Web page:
What to do if involved in a self defense shooting.
I represent a lot of folks with conceal carry permits. I am frequently asked about how they should conduct themselves if they are every involved in a self defense situation and who best to speak with the police. This has prompted us to develop a does and don't list.
Self Defense - The Aftermath1. DO NOT call 911 in a panic and upset. Take some deep breaths and try and calm down before making the call. All calls are recorded and the first things you say will be important. No matter how tough you think you are if you are involved in a shooting your body and brain will be in a mess. Seeing a body on the floor will compound your emotional response. Remember to stop, take some deep breaths, calm down as best you can and try and order your thoughts before you call law enforcement.
2. DO NOT leave the scene unless you are in immediate danger. Its normal to want to distance yourself and seek friends or family when you are under stress. But do not leave as it may be misinterpreted as fleeing the scene and could give the impression of guilt.
3. DO NOT move or clean up anything. Doing so will destroy potential evidence and be misunderstood as tampering with a crime scene. That goes for anyone else who is with you.
4. DO NOT have your gun in your hand when the police arrive. They will be rolling in hot with dispatch information that a shooting has occurred and someone is armed. They do not know you and they will assume you are the bad guy and not the good guy. If they see you holding a gun you will be seen as a threat. Holster your gun or put it down and don't touch it again unless instructed to do so by the police.
5. DO NOT MAKE A STATEMENT TO THE POLICE BEFORE SPEAKING WITH YOUR LAWYER. Exercise your right to remain silent. Shut up. Be polite and be cooperative. The police have a job to do. Follow this advice and do not say too much because anything you say will be used against you. I have been asked hundreds of time about what to say. My advice is to keep it simple and say something generally as follows:
"I am not armed. My firearm is (Location of gun) and that is the gun I used to shoot my attacker in self defense because I feared for my life. I do not want to say anything else until I have had time to talk to my attorney. I want to fully cooperate with the investigation completely, but I am very upset right now and I need to talk to my attorney first. I hope you understand."
The police will try and press you further but not give any ground about wanting to speak with your lawyer. I will want to be present for any questioning to protect your rights.
6. DO NOT FALL FOR THE GOOD COP BAD COP. We have all seen this on T.V. and we think to ourselves we would never fall for that routine. We are smarter than that. Big mistake. As a law abiding citizens we have the urge to cooperate and help. That is our nature. Law enforcement count on people responding to authority and cooperating. While law enforcement are not necessarily your friend they are not you enemy either. Remember they have a job to do - clear their case and arrest the bad guy(s) and then move onto the next case. Follow my advice and speak with your lawyer first.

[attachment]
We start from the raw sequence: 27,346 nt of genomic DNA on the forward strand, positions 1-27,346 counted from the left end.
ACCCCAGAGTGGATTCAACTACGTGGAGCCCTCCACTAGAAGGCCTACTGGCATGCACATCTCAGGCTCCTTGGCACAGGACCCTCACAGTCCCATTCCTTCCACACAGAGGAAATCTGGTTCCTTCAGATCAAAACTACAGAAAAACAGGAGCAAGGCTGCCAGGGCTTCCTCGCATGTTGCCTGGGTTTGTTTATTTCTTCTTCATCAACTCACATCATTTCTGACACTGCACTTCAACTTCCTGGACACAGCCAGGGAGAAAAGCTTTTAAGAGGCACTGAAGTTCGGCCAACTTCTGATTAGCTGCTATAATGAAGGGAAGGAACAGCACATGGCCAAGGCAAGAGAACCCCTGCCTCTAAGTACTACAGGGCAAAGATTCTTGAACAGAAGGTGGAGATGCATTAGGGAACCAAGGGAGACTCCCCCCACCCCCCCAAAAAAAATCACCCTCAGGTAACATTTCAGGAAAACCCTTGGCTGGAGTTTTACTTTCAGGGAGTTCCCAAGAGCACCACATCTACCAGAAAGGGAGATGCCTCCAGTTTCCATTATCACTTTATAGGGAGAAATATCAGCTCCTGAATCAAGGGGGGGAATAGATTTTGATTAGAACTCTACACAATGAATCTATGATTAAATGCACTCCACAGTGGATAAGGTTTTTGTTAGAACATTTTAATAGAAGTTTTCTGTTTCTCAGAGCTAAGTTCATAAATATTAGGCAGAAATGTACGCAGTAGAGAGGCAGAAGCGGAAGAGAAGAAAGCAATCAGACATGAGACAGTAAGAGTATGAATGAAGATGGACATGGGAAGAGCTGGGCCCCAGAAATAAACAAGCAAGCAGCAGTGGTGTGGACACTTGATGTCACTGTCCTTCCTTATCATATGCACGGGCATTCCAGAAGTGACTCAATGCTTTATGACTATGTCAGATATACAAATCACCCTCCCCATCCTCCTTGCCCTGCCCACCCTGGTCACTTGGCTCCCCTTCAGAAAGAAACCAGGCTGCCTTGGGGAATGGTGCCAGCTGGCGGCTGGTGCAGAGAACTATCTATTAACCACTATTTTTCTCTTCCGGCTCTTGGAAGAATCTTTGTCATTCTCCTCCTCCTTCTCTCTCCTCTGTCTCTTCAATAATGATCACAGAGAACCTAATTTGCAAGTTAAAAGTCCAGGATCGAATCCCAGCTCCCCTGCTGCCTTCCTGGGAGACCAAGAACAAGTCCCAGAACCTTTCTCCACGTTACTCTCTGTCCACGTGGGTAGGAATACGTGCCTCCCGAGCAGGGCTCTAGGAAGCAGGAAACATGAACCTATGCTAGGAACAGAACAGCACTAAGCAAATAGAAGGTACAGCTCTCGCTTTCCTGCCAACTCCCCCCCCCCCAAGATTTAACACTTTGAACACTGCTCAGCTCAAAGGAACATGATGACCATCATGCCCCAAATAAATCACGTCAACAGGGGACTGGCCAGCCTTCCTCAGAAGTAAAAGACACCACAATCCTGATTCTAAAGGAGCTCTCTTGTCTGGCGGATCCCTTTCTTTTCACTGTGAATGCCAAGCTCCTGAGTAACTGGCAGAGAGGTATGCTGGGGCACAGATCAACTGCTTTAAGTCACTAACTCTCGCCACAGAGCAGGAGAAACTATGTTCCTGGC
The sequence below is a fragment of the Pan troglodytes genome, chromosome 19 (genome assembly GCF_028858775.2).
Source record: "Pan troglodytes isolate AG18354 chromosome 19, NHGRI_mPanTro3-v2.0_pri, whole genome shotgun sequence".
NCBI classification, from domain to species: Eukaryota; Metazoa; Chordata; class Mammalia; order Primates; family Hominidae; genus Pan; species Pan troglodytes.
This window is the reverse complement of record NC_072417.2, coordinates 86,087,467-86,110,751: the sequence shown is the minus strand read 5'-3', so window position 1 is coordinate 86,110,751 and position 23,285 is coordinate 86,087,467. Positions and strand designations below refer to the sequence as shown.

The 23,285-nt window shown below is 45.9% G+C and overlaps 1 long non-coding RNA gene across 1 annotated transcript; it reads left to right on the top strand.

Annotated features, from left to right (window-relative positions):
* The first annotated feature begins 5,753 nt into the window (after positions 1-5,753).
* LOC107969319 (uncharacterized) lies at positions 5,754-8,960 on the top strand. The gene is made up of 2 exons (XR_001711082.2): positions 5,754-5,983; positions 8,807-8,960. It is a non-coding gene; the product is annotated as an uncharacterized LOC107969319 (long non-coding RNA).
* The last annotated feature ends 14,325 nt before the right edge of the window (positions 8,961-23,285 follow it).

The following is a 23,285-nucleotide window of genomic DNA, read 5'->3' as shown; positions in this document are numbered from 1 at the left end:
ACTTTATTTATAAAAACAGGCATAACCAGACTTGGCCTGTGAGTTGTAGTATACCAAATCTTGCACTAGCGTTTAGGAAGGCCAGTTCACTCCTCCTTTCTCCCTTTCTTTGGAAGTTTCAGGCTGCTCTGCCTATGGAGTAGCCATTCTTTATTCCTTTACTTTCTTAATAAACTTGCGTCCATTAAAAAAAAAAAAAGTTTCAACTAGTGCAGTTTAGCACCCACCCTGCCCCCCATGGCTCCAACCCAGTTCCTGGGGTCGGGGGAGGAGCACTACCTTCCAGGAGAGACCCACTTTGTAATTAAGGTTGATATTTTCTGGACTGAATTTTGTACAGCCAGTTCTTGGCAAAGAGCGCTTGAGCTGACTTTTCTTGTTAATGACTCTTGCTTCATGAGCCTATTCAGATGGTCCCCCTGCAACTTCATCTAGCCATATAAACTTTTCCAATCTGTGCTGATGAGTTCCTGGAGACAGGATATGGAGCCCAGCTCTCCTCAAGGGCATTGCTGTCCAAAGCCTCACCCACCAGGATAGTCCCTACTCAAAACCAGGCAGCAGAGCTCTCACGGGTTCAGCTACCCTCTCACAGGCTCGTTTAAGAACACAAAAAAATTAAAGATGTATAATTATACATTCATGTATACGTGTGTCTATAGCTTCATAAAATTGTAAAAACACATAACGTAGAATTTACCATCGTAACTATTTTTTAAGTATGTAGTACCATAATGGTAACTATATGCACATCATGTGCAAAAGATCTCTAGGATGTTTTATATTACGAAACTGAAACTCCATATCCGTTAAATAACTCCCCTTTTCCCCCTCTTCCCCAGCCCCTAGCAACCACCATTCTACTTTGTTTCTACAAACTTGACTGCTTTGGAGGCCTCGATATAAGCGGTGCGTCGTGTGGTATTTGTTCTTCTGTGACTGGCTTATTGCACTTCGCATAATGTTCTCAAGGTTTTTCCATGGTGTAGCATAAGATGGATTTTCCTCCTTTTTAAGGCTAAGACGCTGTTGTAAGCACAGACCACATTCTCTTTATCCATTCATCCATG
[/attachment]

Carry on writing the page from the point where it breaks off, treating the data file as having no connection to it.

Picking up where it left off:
7. DO NOT ACT LIKE A TRIAL ATTORNEY - YOU ARE NOT ONE. Law enforcement have more than one way to get you to talk. If I was in their shoes, and I was as a prosecutor, I would challenge your representation that you acted in self defense by using deadly force. Resist the urge to argue you case. Keep your mouth shut. Argue your case to me not the police. You are not a lawyer just because you can use Google or have watched every episode of Law & Order. You are not in court yet and its my job to argue your case not yours.
8. DON'T ACT LIKE A KNOW-IT-ALL ASS. Never lecture the police on the law. One of the very worst things you can do is ruin your opportunity to make a good first impression when encountering law enforcement. Do not act superior or be belligerent. If you have not heard of the crime "contempt of cop" well its true. Police are just like everyone else who is in a profession and will react like any human when you challenge their knowledge or belittle their intelligence. Do not talk down to them. No matter what the police say, even if you know its incorrect, it's not the time to say anything.
9. DO NOT FORGET YOUR MANNERS. Be polite and answer yes sir/ ma'am or no sir/ma'am. This simple thing will go a long way in demonstrating your respect for them and the law and the seriousness of the situation, that you are a respectable and upstanding citizen. Proper manners never hurt any situation.
10. DO NOT ACT SURPRISED IF YOU ARE TREATED LIKE A CRIMINAL. You should assume that you will be proned out on the ground, handcuffed, given your Miranda warnings and arrested. They will want to ask you questions. Take a deep breath, relax and follow the script in paragraph 5. You will most likely be placed in a police car and taken to jail. It takes the police time to sort these things out. Don't give up your rights thinking it will get you out of jail faster. This is a process and the hardest thing you will do is to be patient as the process works. It takes time to sort out "the truth" and you should not take it personal. Don't resist or argue. Cooperate fully and just let it all happen. Call me immediately to help you protect your rights and sort everything out.
This material is designed for general information only. The information presented should not be construed to be formal legal advice or the formation of a lawyer/client relationship. Persons reviewing this material are encouraged to seek independent counsel for advice regarding their individual legal issues. This information may be considered an advertisement for services under the Oregon Code of Professional Responsibility. (C) 2017 Van Ness, Williamson LLP, All Rights Reserved
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